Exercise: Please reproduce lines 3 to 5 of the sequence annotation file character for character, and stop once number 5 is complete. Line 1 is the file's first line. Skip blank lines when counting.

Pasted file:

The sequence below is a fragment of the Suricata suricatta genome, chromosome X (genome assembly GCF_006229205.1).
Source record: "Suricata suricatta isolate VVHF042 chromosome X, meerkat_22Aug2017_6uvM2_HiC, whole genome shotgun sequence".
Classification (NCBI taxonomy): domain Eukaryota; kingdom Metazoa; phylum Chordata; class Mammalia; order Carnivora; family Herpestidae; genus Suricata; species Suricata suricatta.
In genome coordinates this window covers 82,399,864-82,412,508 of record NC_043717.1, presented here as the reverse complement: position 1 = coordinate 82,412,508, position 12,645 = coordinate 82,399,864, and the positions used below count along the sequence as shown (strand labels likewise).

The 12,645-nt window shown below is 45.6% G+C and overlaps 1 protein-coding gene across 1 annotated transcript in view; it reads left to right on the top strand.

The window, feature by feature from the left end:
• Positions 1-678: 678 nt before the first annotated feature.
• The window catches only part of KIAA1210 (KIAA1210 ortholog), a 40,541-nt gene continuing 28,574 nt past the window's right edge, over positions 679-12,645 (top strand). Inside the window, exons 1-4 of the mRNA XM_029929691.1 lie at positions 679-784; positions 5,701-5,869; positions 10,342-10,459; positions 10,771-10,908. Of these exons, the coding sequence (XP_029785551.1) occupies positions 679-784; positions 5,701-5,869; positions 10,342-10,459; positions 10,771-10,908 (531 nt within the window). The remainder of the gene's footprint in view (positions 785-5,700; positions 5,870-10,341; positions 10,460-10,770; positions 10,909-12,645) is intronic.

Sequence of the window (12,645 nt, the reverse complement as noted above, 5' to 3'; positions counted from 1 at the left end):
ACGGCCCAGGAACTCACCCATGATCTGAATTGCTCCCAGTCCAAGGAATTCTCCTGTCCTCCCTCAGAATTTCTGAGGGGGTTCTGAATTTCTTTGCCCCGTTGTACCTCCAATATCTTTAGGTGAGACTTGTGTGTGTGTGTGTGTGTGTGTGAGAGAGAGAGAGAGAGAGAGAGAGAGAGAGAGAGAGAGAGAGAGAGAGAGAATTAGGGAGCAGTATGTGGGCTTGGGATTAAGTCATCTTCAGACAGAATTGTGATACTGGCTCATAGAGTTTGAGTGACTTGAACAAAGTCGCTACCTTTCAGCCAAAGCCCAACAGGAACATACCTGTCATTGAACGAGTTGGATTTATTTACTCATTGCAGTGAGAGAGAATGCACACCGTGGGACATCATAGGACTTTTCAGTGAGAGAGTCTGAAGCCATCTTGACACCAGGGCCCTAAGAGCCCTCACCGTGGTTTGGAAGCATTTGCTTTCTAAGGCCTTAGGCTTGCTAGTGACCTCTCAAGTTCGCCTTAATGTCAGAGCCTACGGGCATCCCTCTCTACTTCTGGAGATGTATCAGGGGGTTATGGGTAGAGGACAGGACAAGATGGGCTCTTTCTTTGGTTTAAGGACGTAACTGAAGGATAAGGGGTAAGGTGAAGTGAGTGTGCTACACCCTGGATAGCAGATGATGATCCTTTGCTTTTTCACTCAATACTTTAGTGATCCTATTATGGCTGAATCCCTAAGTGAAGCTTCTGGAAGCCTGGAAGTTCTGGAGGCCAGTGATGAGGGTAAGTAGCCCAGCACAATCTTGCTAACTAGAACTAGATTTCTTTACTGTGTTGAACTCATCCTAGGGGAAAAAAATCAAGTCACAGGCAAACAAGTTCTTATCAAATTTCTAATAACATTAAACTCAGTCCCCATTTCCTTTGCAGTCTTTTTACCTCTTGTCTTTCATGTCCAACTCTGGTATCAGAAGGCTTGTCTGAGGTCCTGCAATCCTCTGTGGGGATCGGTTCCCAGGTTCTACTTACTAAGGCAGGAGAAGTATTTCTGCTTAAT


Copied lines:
Classification (NCBI taxonomy): domain Eukaryota; kingdom Metazoa; phylum Chordata; class Mammalia; order Carnivora; family Herpestidae; genus Suricata; species Suricata suricatta.
In genome coordinates this window covers 82,399,864-82,412,508 of record NC_043717.1, presented here as the reverse complement: position 1 = coordinate 82,412,508, position 12,645 = coordinate 82,399,864, and the positions used below count along the sequence as shown (strand labels likewise).

The 12,645-nt window shown below is 45.6% G+C and overlaps 1 protein-coding gene across 1 annotated transcript in view; it reads left to right on the top strand.